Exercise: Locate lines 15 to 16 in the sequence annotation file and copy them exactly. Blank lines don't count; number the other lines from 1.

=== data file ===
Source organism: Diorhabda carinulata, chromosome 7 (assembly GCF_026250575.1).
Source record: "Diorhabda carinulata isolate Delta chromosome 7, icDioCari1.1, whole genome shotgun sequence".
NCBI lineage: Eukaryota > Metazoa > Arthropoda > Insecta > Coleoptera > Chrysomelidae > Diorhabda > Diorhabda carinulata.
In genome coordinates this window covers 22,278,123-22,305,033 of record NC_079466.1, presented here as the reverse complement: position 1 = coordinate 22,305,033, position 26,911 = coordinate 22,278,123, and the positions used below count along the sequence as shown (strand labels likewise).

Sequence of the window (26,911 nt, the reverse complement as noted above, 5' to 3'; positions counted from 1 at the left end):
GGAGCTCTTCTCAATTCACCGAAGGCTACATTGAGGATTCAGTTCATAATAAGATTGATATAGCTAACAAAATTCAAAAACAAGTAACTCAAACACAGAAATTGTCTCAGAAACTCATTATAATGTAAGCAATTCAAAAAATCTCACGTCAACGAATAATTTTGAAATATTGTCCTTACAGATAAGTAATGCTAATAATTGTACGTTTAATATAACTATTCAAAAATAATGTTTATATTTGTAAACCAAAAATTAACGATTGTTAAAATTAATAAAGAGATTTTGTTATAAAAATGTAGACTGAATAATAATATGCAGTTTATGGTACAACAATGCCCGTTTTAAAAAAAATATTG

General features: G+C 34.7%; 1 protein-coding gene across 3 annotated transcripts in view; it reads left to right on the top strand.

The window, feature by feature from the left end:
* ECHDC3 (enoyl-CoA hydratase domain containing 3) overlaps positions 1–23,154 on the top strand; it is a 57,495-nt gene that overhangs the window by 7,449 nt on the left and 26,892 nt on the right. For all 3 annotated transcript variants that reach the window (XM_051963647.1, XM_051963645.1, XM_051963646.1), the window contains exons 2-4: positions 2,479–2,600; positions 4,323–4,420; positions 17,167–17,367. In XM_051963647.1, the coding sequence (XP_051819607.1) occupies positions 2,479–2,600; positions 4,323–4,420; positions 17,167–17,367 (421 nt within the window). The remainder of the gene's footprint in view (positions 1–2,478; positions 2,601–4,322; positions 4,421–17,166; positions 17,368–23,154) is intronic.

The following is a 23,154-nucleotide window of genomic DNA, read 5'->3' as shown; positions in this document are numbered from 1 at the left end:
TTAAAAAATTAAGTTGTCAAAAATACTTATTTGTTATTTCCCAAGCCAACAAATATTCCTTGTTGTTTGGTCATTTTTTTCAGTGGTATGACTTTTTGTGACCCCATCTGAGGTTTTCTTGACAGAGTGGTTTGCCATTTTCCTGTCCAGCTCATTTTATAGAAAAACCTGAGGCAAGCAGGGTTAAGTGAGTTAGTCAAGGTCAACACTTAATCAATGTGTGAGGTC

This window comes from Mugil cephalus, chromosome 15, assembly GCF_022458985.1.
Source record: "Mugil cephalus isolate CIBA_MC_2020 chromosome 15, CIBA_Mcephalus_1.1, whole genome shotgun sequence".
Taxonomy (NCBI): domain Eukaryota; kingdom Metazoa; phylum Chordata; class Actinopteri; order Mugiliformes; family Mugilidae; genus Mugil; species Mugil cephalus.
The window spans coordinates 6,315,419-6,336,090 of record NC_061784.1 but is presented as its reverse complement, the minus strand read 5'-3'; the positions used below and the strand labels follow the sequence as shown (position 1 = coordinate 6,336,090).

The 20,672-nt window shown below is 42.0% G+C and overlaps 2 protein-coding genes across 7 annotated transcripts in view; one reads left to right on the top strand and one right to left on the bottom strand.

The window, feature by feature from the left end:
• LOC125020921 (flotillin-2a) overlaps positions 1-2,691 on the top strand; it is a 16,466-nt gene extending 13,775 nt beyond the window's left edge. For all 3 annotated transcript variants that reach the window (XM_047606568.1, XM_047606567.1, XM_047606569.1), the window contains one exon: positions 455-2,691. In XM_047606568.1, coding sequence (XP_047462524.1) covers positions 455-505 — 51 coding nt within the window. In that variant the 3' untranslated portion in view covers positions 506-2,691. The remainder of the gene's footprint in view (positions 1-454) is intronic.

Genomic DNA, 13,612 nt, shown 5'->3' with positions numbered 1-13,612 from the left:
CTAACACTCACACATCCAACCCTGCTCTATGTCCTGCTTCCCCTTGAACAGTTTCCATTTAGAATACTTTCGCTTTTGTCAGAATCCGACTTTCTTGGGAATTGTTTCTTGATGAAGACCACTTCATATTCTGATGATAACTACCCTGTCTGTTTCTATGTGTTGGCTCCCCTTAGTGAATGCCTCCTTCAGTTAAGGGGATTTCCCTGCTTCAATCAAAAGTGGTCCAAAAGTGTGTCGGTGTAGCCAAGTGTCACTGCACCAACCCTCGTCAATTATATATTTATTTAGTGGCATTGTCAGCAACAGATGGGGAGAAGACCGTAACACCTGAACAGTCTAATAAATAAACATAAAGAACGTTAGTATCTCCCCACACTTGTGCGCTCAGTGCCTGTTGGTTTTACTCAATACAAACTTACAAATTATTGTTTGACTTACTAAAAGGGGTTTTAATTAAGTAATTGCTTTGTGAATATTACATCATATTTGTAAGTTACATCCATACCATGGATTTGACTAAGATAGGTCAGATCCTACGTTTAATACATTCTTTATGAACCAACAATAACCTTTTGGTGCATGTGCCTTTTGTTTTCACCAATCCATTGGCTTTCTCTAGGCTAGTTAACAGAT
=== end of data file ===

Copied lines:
The window spans coordinates 6,315,419-6,336,090 of record NC_061784.1 but is presented as its reverse complement, the minus strand read 5'-3'; the positions used below and the strand labels follow the sequence as shown (position 1 = coordinate 6,336,090).

The 20,672-nt window shown below is 42.0% G+C and overlaps 2 protein-coding genes across 7 annotated transcripts in view; one reads left to right on the top strand and one right to left on the bottom strand.